How to speak interpreter-friendly
-Get to know the handsigns that interpreters may use to tell you if you need to speak slowly/louder/repeat sth
-If you do a presentation, be aware that it’s going to take more time than usual, because of your reduced speed of speech.
-If you use any texts or notes that you want to read out loud during your speech, make sure to hand them to the interpreters well in advance, so they can prepare for that. It is extremely difficult to interpret a text as it is being read aloud.
-If you have a list of special terms you are going to use, you can hand it to the interpreters in advance to help them
-Be aware that word plays and jokes are hard or impossible to translate. If you don’t want to do without humour, use anecdotes instead
-Before speaking, remove your earphone, put yourself directly in front of the microphone (the closer you are to it, the less loudly you will have to speak), switch it on and announce the language you are going to speak in
-If there’s interpretation available for your mother tongue, then speak your mother tongue
-Try to speak as slowly as possible without exaggerating; If you’ve been told before that you speak too quickly, try to focus on being understood. Speaking slowly doesn’t mean to pronounce slowly, but rather to make little pauses between sentences. Breathe!
-Move close to the microphone
-If there are any special terms you are going to use, explain them the first time you use them, not only for listeners who don’t know them, but also for the interpreters who might not.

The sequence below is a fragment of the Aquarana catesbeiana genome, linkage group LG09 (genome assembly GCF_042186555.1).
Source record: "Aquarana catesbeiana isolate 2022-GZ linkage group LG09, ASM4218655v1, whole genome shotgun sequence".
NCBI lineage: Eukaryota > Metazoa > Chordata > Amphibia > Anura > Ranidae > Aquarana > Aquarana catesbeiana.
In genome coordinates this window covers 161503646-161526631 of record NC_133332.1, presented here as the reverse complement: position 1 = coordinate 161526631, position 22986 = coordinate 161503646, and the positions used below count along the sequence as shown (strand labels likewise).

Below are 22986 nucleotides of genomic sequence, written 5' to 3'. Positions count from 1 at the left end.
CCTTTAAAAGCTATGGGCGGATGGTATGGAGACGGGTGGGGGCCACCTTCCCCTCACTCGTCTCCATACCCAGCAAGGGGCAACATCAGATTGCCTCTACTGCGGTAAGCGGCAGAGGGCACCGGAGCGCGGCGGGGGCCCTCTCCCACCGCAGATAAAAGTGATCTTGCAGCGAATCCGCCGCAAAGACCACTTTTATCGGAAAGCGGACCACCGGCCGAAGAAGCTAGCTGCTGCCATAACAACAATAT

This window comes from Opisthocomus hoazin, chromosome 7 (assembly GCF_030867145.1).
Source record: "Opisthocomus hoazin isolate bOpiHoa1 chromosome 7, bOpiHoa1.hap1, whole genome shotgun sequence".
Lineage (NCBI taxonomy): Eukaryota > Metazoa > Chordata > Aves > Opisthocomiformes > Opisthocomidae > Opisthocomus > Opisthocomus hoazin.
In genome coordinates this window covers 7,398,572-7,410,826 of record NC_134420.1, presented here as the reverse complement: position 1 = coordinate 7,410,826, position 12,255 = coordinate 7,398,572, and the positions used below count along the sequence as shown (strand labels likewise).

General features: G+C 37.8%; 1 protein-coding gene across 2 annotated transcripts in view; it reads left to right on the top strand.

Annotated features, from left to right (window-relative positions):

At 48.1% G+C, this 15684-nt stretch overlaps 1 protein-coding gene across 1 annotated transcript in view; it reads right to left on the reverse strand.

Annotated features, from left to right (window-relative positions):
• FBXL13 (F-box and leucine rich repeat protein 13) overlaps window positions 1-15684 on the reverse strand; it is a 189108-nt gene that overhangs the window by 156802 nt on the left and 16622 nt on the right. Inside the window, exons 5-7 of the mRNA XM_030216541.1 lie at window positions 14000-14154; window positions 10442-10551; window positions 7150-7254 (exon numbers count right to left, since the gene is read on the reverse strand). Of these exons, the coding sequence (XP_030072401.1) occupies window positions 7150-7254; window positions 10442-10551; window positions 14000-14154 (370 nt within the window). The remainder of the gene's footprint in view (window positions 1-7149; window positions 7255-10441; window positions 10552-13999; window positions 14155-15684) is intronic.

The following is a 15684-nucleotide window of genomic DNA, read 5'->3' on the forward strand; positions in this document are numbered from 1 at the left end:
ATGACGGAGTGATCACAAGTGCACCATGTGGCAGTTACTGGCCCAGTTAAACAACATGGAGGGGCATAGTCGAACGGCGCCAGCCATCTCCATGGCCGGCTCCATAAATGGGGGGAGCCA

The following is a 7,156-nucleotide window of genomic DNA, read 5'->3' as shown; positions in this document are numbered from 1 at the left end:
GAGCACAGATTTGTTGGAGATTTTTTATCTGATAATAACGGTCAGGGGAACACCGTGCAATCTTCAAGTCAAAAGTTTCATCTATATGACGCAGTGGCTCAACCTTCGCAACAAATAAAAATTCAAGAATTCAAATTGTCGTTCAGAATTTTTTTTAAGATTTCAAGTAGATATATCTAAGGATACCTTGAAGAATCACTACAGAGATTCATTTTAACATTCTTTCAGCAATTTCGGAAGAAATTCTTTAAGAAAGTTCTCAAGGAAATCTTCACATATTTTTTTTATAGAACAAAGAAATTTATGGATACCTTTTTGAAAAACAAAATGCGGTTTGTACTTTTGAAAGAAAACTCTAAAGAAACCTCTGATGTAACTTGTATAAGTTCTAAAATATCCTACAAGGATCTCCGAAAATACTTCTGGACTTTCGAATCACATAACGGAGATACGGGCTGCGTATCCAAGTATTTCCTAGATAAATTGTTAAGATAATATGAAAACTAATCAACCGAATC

-If you’re being asked a question in a language you don’t speak, put your earphones in, ask the interpreter to repeat if neccessary, then repeat the question in your language and answer it
-Make sure to pronounce your words well, refrain from using dialect, and use easy language – gesturing helps understanding a lot as well
-Complete your sentences (try not to stop in the middle), it sounds obvious, but in the heat of a discussion this isn’t always the case
-Try to use rather short sentences and be aware of the difficulty of translating long, complex sentences, especially because the structure of sentences might be entirely different in other languages
-Also in discussions, try to be clear and not too wordy in your questions/answers/remarks
– Make sure the interpreter can see the front of your body, especially your face
– Connect to the interpreter from time to time, make eye contact and let them give you signs, whether you should slow down/speak louder etc. – to make this work, let the interpreter know before your speech that you will do this.
– Be aware at all times, that your interpreter is NOT a professional – the interpreters are just people like you, that joined this event and offer their knowledge of languages to the community.
– Most of them will not have done interpretation before, so please be thoughtful
– After the speech, share feedback with the interpreters